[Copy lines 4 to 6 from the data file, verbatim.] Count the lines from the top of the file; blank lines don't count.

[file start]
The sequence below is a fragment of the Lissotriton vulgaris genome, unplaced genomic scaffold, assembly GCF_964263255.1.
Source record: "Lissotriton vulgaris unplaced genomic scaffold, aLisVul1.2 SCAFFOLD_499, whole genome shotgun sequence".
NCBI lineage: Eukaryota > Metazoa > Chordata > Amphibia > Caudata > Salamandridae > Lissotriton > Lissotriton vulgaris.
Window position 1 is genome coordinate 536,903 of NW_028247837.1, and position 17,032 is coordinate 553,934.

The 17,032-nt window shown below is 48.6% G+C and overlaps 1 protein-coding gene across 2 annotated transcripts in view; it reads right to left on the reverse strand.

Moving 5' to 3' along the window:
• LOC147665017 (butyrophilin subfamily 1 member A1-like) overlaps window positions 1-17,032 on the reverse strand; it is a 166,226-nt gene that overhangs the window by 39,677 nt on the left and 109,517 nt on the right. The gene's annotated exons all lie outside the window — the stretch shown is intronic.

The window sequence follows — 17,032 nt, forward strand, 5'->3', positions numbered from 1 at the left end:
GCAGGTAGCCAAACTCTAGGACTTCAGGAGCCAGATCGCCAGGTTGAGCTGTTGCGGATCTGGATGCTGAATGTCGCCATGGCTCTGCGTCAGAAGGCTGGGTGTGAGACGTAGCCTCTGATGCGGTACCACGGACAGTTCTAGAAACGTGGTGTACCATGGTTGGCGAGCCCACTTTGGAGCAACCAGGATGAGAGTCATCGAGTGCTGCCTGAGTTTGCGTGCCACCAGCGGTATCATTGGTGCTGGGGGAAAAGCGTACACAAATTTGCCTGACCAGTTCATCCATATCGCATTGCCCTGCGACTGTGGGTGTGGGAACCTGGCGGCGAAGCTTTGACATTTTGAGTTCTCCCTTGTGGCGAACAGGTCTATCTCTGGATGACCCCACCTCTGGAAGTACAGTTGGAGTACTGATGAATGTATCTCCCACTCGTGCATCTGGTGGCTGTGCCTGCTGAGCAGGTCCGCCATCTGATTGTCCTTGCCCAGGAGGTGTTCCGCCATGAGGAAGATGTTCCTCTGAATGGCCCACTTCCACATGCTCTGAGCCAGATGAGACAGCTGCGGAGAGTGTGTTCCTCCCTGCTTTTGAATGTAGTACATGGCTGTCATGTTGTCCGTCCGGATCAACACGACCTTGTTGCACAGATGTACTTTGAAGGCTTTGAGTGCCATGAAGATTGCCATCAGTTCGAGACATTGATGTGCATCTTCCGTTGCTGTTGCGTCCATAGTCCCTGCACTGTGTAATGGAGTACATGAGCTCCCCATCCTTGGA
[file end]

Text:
Window position 1 is genome coordinate 536,903 of NW_028247837.1, and position 17,032 is coordinate 553,934.

The 17,032-nt window shown below is 48.6% G+C and overlaps 1 protein-coding gene across 2 annotated transcripts in view; it reads right to left on the reverse strand.

Moving 5' to 3' along the window: